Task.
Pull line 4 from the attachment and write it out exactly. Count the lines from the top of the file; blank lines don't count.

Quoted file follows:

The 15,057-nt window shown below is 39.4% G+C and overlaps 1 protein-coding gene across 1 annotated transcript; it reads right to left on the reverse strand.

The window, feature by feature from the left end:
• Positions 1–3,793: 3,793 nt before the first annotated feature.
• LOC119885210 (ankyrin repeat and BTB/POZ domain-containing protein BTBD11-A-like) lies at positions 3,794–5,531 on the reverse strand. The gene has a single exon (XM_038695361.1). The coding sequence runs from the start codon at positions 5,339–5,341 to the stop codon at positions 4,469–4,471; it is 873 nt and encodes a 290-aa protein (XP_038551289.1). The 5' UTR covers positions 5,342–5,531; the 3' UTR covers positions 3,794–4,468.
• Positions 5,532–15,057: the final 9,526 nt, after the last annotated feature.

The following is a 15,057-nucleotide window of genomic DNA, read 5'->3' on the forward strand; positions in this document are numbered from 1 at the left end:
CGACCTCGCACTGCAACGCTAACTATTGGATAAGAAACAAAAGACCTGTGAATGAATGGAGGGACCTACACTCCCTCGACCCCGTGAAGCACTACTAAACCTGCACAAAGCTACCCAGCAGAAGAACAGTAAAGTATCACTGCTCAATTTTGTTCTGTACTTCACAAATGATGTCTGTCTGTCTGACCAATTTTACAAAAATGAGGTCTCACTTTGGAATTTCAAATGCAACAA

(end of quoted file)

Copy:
• LOC119885210 (ankyrin repeat and BTB/POZ domain-containing protein BTBD11-A-like) lies at positions 3,794–5,531 on the reverse strand. The gene has a single exon (XM_038695361.1). The coding sequence runs from the start codon at positions 5,339–5,341 to the stop codon at positions 4,469–4,471; it is 873 nt and encodes a 290-aa protein (XP_038551289.1). The 5' UTR covers positions 5,342–5,531; the 3' UTR covers positions 3,794–4,468.